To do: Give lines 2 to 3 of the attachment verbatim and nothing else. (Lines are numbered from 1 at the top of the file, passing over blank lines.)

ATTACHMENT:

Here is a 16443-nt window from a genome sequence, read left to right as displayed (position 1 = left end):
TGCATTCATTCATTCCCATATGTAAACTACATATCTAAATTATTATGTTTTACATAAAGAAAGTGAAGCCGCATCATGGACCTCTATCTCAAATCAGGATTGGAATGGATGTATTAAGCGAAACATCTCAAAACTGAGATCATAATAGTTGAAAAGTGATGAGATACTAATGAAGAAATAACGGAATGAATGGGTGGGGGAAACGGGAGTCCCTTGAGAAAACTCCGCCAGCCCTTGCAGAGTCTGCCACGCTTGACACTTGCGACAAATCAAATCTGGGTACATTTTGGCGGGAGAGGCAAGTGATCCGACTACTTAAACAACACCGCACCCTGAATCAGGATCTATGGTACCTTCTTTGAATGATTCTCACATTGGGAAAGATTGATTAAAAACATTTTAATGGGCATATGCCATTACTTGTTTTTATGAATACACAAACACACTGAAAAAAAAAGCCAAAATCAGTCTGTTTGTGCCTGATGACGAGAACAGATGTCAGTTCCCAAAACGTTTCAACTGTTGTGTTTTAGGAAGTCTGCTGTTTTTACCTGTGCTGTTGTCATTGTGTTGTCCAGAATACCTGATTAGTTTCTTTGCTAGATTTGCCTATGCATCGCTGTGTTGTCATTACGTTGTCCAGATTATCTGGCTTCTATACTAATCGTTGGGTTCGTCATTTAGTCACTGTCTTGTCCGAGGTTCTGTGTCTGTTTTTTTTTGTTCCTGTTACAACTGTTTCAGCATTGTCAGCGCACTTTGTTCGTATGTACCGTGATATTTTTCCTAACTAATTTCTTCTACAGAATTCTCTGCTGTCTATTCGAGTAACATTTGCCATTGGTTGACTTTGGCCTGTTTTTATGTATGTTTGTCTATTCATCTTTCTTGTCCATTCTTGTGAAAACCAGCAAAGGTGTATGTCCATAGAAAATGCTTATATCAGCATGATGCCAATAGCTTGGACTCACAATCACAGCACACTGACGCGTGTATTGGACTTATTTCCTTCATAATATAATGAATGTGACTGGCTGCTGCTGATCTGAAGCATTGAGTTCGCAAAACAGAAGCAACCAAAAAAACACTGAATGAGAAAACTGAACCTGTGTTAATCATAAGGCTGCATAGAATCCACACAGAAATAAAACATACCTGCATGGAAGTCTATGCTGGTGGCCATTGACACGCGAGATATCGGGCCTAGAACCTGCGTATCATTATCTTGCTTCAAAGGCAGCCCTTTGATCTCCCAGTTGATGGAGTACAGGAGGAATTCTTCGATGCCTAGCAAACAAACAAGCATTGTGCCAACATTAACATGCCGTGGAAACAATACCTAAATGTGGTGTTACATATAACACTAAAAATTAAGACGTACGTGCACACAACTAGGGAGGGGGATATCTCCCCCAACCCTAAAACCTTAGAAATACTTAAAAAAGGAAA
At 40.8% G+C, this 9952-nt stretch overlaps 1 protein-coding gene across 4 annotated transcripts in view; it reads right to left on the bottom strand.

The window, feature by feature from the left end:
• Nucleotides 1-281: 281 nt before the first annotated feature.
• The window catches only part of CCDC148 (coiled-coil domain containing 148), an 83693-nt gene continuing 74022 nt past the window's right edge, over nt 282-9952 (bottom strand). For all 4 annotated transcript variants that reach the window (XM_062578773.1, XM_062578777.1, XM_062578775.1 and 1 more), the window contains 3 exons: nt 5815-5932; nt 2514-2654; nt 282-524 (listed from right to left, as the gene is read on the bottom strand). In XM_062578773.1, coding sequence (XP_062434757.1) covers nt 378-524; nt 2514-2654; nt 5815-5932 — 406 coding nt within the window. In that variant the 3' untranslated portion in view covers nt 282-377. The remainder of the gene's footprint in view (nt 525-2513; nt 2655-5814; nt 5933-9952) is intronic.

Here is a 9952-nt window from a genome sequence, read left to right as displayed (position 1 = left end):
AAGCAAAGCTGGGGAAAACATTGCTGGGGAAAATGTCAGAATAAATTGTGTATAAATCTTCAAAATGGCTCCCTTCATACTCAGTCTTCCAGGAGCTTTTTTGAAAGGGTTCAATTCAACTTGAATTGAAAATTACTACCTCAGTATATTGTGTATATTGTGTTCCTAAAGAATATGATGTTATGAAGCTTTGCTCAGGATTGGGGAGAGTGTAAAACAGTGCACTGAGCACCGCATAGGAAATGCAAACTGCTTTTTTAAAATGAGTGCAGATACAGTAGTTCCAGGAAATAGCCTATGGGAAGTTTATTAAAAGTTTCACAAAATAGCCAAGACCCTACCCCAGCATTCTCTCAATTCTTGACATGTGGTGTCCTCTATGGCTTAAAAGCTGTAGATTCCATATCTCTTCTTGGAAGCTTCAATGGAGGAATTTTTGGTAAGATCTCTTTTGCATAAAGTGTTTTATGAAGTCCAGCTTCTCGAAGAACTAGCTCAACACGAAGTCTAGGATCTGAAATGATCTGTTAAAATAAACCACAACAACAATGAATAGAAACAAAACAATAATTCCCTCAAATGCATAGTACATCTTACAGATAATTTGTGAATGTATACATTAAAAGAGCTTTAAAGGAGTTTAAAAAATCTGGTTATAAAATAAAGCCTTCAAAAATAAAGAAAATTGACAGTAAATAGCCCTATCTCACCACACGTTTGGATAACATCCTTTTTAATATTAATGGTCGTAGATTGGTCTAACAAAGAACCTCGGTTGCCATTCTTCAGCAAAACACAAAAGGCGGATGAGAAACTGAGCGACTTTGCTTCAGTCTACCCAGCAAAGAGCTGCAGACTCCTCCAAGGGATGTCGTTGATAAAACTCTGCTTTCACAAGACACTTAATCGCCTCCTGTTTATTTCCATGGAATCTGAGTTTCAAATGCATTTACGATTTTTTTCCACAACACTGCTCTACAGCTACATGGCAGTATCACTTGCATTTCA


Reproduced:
TGCATTCATTCATTCCCATATGTAAACTACATATCTAAATTATTATGTTTTACATAAAGAAAGTGAAGCCGCATCATGGACCTCTATCTCAAATCAGGATTGGAATGGATGTATTAAGCGAAACATCTCAAAACTGAGATCATAATAGTTGAAAAGTGATGAGATACTAATGAAGAAATAACGGAATGAATGGGTGGGGGAAACGGGAGTCCCTTGAGAAAACTCCGCCAGCCCTTGCAGAGTCTGCCACGCTTGACACTTGCGACAAATCAAATCTGGGTACATTTTGGCGGGAGAGGCAAGTGATCCGACTACTTAAACAACACCGCACCCTGAATCAGGATCTATGGTACCTTCTTTGAATGATTCTCACATTGGGAAAGATTGATTAAAAACATTTTAATGGGCATATGCCATTACTTGTTTTTATGAATACACAAACACACTGAAAAAAAAAGCCAAAATCAGTCTGTTTGTGCCTGATGACGAGAACAGATGTCAGTTCCCAAAACGTTTCAACTGTTGTGTTTTAGGAAGTCTGCTGTTTTTACCTGTGCTGTTGTCATTGTGTTGTCCAGAATACCTGATTAGTTTCTTTGCTAGATTTGCCTATGCATCGCTGTGTTGTCATTACGTTGTCCAGATTATCTGGCTTCTATACTAATCGTTGGGTTCGTCATTTAGTCACTGTCTTGTCCGAGGTTCTGTGTCTGTTTTTTTTTGTTCCTGTTACAACTGTTTCAGCATTGTCAGCGCACTTTGTTCGTATGTACCGTGATATTTTTCCTAACTAATTTCTTCTACAGAATTCTCTGCTGTCTATTCGAGTAACATTTGCCATTGGTTGACTTTGGCCTGTTTTTATGTATGTTTGTCTATTCATCTTTCTTGTCCATTCTTGTGAAAACCAGCAAAGGTGTATGTCCATAGAAAATGCTTATATCAGCATGATGCCAATAGCTTGGACTCACAATCACAGCACACTGACGCGTGTATTGGACTTATTTCCTTCATAATATAATGAATGTGACTGGCTGCTGCTGATCTGAAGCATTGAGTTCGCAAAACAGAAGCAACCAAAAAAACACTGAATGAGAAAACTGAACCTGTGTTAATCATAAGGCTGCATAGAATCCACACAGAAATAAAACATACCTGCATGGAAGTCTATGCTGGTGGCCATTGACACGCGAGATATCGGGCCTAGAACCTGCGTATCATTATCTTGCTTCAAAGGCAGCCCTTTGATCTCCCAGTTGATGGAGTACAGGAGGAATTCTTCGATGCCTAGCAAACAAACAAGCATTGTGCCAACATTAACATGCCGTGGAAACAATACCTAAATGTGGTGTTACATATAACACTAAAAATTAAGACGTACGTGCACACAACTAGGGAGGGGGATATCTCCCCCAACCCTAAAACCTTAGAAATACTTAAAAAAGGAAA
At 40.8% G+C, this 9952-nt stretch overlaps 1 protein-coding gene across 4 annotated transcripts in view; it reads right to left on the bottom strand.